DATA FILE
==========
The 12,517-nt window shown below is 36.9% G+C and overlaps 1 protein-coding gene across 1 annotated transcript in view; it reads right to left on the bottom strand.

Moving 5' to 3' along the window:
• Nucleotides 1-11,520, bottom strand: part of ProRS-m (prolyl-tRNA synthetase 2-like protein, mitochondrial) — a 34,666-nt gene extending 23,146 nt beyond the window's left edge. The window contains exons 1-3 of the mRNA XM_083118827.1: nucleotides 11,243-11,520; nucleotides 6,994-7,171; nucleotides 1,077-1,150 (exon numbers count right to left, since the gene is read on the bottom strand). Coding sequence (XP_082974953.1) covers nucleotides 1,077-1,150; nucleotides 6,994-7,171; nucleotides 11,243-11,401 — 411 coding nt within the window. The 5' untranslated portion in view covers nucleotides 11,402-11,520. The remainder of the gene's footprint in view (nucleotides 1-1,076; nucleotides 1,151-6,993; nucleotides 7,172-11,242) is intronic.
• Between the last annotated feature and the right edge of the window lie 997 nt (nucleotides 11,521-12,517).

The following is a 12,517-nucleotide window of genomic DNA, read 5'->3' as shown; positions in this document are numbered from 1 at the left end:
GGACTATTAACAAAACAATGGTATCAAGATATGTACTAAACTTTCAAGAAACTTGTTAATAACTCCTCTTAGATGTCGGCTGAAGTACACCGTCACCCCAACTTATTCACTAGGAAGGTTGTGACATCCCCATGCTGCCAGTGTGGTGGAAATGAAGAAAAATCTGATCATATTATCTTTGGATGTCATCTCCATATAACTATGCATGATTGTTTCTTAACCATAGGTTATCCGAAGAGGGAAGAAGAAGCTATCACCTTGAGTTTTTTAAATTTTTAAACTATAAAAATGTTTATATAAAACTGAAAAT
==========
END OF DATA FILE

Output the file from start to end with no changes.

The 12,517-nt window shown below is 36.9% G+C and overlaps 1 protein-coding gene across 1 annotated transcript in view; it reads right to left on the bottom strand.

Moving 5' to 3' along the window:
• Nucleotides 1-11,520, bottom strand: part of ProRS-m (prolyl-tRNA synthetase 2-like protein, mitochondrial) — a 34,666-nt gene extending 23,146 nt beyond the window's left edge. The window contains exons 1-3 of the mRNA XM_083118827.1: nucleotides 11,243-11,520; nucleotides 6,994-7,171; nucleotides 1,077-1,150 (exon numbers count right to left, since the gene is read on the bottom strand). Coding sequence (XP_082974953.1) covers nucleotides 1,077-1,150; nucleotides 6,994-7,171; nucleotides 11,243-11,401 — 411 coding nt within the window. The 5' untranslated portion in view covers nucleotides 11,402-11,520. The remainder of the gene's footprint in view (nucleotides 1-1,076; nucleotides 1,151-6,993; nucleotides 7,172-11,242) is intronic.
• Between the last annotated feature and the right edge of the window lie 997 nt (nucleotides 11,521-12,517).

The following is a 12,517-nucleotide window of genomic DNA, read 5'->3' as shown; positions in this document are numbered from 1 at the left end:
GGACTATTAACAAAACAATGGTATCAAGATATGTACTAAACTTTCAAGAAACTTGTTAATAACTCCTCTTAGATGTCGGCTGAAGTACACCGTCACCCCAACTTATTCACTAGGAAGGTTGTGACATCCCCATGCTGCCAGTGTGGTGGAAATGAAGAAAAATCTGATCATATTATCTTTGGATGTCATCTCCATATAACTATGCATGATTGTTTCTTAACCATAGGTTATCCGAAGAGGGAAGAAGAAGCTATCACCTTGAGTTTTTTAAATTTTTAAACTATAAAAATGTTTATATAAAACTGAAAAT